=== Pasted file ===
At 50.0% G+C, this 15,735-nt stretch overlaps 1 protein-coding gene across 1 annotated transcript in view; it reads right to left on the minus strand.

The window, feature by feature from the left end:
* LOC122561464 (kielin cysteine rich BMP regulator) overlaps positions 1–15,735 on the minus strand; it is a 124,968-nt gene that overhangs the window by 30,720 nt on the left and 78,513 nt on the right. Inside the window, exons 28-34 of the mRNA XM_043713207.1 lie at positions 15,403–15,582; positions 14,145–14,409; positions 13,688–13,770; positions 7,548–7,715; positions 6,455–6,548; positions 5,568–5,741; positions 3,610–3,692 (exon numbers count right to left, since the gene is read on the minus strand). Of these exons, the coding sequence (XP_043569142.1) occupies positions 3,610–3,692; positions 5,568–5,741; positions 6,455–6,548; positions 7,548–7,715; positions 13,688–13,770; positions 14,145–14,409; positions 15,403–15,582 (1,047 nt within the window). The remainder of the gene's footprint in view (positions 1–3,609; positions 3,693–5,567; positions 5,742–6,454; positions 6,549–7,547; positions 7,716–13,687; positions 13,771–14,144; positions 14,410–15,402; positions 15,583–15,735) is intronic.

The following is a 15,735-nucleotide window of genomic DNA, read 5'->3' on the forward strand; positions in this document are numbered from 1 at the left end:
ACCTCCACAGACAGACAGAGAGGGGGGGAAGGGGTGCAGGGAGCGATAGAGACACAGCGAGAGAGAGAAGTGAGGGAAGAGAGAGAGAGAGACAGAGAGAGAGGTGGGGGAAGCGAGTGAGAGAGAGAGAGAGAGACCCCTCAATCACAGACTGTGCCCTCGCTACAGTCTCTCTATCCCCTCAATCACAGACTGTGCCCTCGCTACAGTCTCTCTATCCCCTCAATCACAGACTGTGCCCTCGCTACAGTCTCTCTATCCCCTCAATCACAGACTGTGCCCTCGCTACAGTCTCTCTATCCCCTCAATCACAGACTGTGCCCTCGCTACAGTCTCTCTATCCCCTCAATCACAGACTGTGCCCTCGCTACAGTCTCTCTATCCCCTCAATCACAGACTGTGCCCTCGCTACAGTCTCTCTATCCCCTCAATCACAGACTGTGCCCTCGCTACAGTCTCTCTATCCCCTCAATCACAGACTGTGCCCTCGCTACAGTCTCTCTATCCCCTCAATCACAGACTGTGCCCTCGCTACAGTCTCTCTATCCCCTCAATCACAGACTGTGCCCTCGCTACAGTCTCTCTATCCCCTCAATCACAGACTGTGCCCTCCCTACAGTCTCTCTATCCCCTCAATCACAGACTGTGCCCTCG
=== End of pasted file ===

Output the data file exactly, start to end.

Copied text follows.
At 50.0% G+C, this 15,735-nt stretch overlaps 1 protein-coding gene across 1 annotated transcript in view; it reads right to left on the minus strand.

The window, feature by feature from the left end:
* LOC122561464 (kielin cysteine rich BMP regulator) overlaps positions 1–15,735 on the minus strand; it is a 124,968-nt gene that overhangs the window by 30,720 nt on the left and 78,513 nt on the right. Inside the window, exons 28-34 of the mRNA XM_043713207.1 lie at positions 15,403–15,582; positions 14,145–14,409; positions 13,688–13,770; positions 7,548–7,715; positions 6,455–6,548; positions 5,568–5,741; positions 3,610–3,692 (exon numbers count right to left, since the gene is read on the minus strand). Of these exons, the coding sequence (XP_043569142.1) occupies positions 3,610–3,692; positions 5,568–5,741; positions 6,455–6,548; positions 7,548–7,715; positions 13,688–13,770; positions 14,145–14,409; positions 15,403–15,582 (1,047 nt within the window). The remainder of the gene's footprint in view (positions 1–3,609; positions 3,693–5,567; positions 5,742–6,454; positions 6,549–7,547; positions 7,716–13,687; positions 13,771–14,144; positions 14,410–15,402; positions 15,583–15,735) is intronic.

The following is a 15,735-nucleotide window of genomic DNA, read 5'->3' on the forward strand; positions in this document are numbered from 1 at the left end:
ACCTCCACAGACAGACAGAGAGGGGGGGAAGGGGTGCAGGGAGCGATAGAGACACAGCGAGAGAGAGAAGTGAGGGAAGAGAGAGAGAGAGACAGAGAGAGAGGTGGGGGAAGCGAGTGAGAGAGAGAGAGAGAGACCCCTCAATCACAGACTGTGCCCTCGCTACAGTCTCTCTATCCCCTCAATCACAGACTGTGCCCTCGCTACAGTCTCTCTATCCCCTCAATCACAGACTGTGCCCTCGCTACAGTCTCTCTATCCCCTCAATCACAGACTGTGCCCTCGCTACAGTCTCTCTATCCCCTCAATCACAGACTGTGCCCTCGCTACAGTCTCTCTATCCCCTCAATCACAGACTGTGCCCTCGCTACAGTCTCTCTATCCCCTCAATCACAGACTGTGCCCTCGCTACAGTCTCTCTATCCCCTCAATCACAGACTGTGCCCTCGCTACAGTCTCTCTATCCCCTCAATCACAGACTGTGCCCTCGCTACAGTCTCTCTATCCCCTCAATCACAGACTGTGCCCTCGCTACAGTCTCTCTATCCCCTCAATCACAGACTGTGCCCTCGCTACAGTCTCTCTATCCCCTCAATCACAGACTGTGCCCTCCCTACAGTCTCTCTATCCCCTCAATCACAGACTGTGCCCTCG